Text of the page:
Rikki’s death became a “cold case” — formally shelved and unsolved — until pressure from Neave and her husband, Gary Rogers, led to it being reopened in 2015.

Fullwood, now retired, and his team discovered a series of tapes—basically duct tape affixed to Rikki’s clothing—used as evidence in 1994. They were sent for examination using techniques not available at the time of the original investigation.

The tests found the DNA of someone named James Lewis Watson, who was 13 years old at the time of Rikki’s disappearance.

Prosecutors described the discovery as a “turning point”. Watson was no stranger to the investigations. The police had heard him as a witness on December 5, 1994 after he was seen by two separate witnesses with Rikki on the day of the disappearance.

The discovery of his DNA led to Watson being identified as a suspect in the murder in February 2016 and the start of a reassessment of all evidence in the case.

In his first account of that meeting with Rikki, Watson made no mention of any physical contact between him and Rikki.

But jump forward nearly 24 years to April 2016, and Watson, who was tentatively interviewed as a murder suspect, changed his account — specifically that he lifted Rikki to look over a fence at a nearby backhoe.

Detectives say the fence didn’t exist.

They became increasingly convinced that they had finally identified Rikki’s killer.

Born on April 1, 1981, Watson was living in care in March at the time of Rikki’s disappearance in 1994 at a children’s home called Woodgates, about 20 miles east of Peterborough.

Watson was constantly skipping school and those who knew him then have since described unusual behavior that paints a picture of a troubled boy.

Accusations included indecently touching a five-year-old boy, suspected of masturbating over images of young children, and repeatedly putting his hands around a teenage girl’s neck during sex.

He also appeared to have a grotesque interest in the subject of infanticide.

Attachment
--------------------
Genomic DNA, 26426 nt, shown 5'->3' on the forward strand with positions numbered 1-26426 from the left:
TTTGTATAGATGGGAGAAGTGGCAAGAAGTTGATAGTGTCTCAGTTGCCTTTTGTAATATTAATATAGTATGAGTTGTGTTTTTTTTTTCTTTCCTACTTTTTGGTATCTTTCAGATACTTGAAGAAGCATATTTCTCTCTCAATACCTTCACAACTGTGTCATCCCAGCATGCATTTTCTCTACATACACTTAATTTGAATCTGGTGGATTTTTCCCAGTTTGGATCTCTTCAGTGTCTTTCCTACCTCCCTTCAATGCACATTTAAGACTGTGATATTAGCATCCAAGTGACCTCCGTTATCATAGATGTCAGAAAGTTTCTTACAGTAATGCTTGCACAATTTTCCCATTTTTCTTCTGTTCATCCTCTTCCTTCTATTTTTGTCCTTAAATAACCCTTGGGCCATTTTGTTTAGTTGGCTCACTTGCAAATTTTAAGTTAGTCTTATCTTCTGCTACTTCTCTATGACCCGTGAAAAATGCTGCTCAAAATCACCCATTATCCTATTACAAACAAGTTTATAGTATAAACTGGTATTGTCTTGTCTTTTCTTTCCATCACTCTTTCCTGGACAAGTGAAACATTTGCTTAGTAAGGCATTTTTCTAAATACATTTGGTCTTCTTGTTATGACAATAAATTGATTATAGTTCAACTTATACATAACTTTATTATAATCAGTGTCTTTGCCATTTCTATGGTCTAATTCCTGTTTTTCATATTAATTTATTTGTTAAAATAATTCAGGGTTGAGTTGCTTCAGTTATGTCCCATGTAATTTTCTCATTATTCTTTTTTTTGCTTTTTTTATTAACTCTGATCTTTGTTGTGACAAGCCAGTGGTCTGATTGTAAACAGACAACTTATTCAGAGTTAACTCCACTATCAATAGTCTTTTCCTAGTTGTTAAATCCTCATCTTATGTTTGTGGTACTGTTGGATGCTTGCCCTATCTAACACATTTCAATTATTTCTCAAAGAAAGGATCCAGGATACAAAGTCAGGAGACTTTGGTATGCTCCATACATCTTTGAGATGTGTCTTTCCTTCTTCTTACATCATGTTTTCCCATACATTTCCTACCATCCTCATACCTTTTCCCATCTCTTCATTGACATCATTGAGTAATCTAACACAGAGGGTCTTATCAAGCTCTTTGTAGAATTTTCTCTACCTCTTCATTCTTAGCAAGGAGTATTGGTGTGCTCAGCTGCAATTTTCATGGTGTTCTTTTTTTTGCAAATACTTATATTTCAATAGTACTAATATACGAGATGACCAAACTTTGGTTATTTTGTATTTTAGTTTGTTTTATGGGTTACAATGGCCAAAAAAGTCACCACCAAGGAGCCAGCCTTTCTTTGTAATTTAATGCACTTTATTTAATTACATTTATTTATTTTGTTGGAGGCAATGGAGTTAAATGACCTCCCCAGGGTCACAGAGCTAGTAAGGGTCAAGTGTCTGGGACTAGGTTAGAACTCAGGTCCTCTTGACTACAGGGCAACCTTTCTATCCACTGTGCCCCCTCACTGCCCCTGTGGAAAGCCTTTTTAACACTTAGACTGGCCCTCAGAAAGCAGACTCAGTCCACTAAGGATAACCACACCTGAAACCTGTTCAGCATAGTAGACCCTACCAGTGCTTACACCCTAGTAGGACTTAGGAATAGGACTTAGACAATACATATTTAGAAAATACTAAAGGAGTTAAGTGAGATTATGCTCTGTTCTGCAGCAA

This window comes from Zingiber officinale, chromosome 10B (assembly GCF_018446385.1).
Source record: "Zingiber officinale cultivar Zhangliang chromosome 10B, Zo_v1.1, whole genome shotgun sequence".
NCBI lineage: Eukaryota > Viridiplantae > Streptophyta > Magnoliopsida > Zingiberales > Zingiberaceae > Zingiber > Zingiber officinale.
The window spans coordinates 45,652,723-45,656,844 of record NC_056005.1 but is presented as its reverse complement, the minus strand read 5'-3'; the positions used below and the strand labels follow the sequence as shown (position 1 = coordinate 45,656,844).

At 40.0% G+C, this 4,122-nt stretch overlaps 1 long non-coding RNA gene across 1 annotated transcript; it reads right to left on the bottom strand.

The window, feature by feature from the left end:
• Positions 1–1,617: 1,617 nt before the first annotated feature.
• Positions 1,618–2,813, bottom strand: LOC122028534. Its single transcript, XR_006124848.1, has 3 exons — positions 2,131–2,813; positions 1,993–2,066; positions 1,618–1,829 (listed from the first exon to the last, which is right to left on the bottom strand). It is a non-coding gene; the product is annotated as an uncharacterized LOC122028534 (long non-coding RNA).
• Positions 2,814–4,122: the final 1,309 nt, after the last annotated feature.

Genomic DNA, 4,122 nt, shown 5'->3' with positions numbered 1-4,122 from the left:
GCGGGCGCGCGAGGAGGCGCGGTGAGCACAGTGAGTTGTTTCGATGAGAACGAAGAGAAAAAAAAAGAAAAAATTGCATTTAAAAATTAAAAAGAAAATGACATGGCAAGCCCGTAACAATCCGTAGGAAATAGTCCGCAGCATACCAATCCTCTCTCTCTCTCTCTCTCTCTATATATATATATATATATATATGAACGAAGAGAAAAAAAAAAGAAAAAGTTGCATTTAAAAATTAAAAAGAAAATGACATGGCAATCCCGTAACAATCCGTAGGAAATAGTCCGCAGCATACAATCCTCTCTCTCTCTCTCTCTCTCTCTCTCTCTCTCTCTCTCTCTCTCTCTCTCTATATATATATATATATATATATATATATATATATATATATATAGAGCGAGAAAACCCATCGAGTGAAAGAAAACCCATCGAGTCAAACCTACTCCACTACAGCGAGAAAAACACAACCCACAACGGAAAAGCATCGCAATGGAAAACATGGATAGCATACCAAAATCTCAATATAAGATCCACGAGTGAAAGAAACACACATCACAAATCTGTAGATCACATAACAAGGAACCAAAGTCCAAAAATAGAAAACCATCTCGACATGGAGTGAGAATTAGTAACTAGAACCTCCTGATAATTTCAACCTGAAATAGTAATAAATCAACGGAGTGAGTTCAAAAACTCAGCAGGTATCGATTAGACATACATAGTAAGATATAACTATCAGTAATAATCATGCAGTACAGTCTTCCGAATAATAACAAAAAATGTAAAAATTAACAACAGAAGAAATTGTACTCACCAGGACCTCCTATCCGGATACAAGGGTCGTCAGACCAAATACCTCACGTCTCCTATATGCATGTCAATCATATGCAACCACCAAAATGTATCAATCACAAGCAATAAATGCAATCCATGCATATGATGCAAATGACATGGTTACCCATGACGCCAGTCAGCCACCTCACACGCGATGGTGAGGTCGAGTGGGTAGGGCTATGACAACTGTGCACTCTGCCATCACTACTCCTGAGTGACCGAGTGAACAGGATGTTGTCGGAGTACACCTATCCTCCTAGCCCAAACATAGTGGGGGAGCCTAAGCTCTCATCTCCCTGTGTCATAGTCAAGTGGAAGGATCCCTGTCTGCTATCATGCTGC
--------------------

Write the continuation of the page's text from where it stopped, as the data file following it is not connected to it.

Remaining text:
In the wake of Rikki’s death, teachers revealed that he had made several photocopies of the front cover of the Peterborough Evening Telegraph, which featured a photograph of Rikki, and claimed they would be on display at the children’s home.

Watson’s own mother told officers in 1994 a disturbing conversation she had with her son about the murder of a child — three days before Rikki disappeared.

As Watson grew older, he accumulated a long list of criminal offenses, including sexually abusing a man in 2018.

His other convictions included arson, carrying a firearm in a public place, damaging property, using threatening words or conduct, handling stolen property, possessing cannabis, taking a motor vehicle without authorization and 17 convictions for theft and 11 burglary.

After his formal arrest on suspicion of murdering Rikki, he fled the country in the back of a motor home belonging to an acquaintance he met at a probation hostel. He ended up in Portugal, from where he was extradited to the UK in 2016.

It was not until February 2020 that he was finally charged with the murder of Rikki, and due to legal challenges and the Covid pandemic, he was not charged until January of this year.

As proof, Watson was spoken calmly, mild-mannered and almost remorseful regarding his previous transgression.

But he often pinned himself on the witness stand, contradicting his own evidence and reporting the events, then saying he couldn’t remember.

Finally, on T, the 27-year mystery of Rikki’s death was solved with Watson’s conviction at the Old Bailey.

Rikki’s mother watched as the verdict was read, who had been guilty of demanding cruelty to her son during his short life, but now with the cloud of suspicion over his murder lifted for good.